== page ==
He plays a big part in broadening the appeal of Chinese opera for an international audience by writing new operas. He has written the lyrics for more than 30 operas, some of which are adaptations of other works. On occasion, the performers are Malay or Indian.
His adaptation of Ramayana to a Teochew opera was a huge hit when it made its debut in Stuttgart, Germany, in 1991. Today, his Ramayana is performed in six different Chinese opera styles and has become one of his most well-travelled pieces.
Myriad cultural connections
Dr Chua’s work has led to countless cultural connections, earning him friends around the world. One is the director of the Vietnam National Drama Theatre, Nguyen The Vinh. Their collaboration resulted in several performances of Dr Chua’s work in Vietnam – including 15 shows of his musical play, The Mouse Daughter’s Marriage, to nearly 10,000 children in Hanoi in 2016.
Nguyen says that with Dr Chua’s guidance, Vietnamese theatre groups have been able to perform in China and South Korea, adding: “Dr Chua is eager to learn anything that is necessary to his work, including Vietnamese language and culture. He shows that more artists from different cultures should work together for great results, because there are no borders when people work together for good. That is why mutual understanding among cultures is important.”
Dr Chua taught the Vietnamese people traditional Chinese theatre movements. In turn, he learnt traditional Vietnamese theatre movements and incorporated them into a Hokkien opera that was performed in Thailand.
In another collaboration, the Chinese Opera Institute worked with the Surakarta Academy of Arts to present a two-night performance in Indonesia in 2008. The Indonesians also flew to Singapore for lessons with Dr Chua. When they returned, they not only performed the choreography faultlessly, they also designed and wore special Chinese opera-inspired headgear.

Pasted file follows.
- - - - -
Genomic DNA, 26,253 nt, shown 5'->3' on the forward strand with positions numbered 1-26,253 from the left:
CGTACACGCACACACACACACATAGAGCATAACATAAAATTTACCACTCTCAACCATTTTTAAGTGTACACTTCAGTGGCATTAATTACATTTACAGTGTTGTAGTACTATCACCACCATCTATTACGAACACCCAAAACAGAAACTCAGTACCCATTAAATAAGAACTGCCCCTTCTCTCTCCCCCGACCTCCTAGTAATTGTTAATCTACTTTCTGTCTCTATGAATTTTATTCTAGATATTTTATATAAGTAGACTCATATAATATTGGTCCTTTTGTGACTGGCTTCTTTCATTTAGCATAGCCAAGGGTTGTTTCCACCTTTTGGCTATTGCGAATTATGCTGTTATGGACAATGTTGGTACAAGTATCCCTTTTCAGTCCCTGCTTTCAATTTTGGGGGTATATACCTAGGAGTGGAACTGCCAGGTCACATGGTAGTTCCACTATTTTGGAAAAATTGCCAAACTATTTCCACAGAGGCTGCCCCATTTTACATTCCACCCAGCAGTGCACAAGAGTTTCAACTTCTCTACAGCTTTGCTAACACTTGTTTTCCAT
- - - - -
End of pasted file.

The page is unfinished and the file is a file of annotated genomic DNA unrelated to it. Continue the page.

Says Dr Chua: “The current President of Indonesia, Jokowi, was then the Mayor of Surakarta, and he was very happy that the two academies worked together on the production. I was later told by one of the Indonesians that she uses the dance skills she learnt from us to enrich their movement vocabulary.”
Today, Dr Chua teaches a postgraduate course in South-east Asian Theatre at the National Academy of Film and Theatre in Hanoi, where he is based. He is regularly invited to conduct Chinese opera workshops in more than 30 countries, from India to Italy.
The father of three is now working on a new opera based on a popular story in Vietnamese theatre that originated in China, about the dramatic ups and downs in a family of three siblings. It will premiere with a Singapore troupe in Vietnam in November 2016.
Says Dr Chua: “Cross-cultural collaborations are a mutual learning experience. They don’t only take place on stage and in workshops, but even informally at the hotels, during meal times and backstage. As they learn from us, we also learn from them. Together, we enrich and enlarge our understanding and practice of our respective art forms.”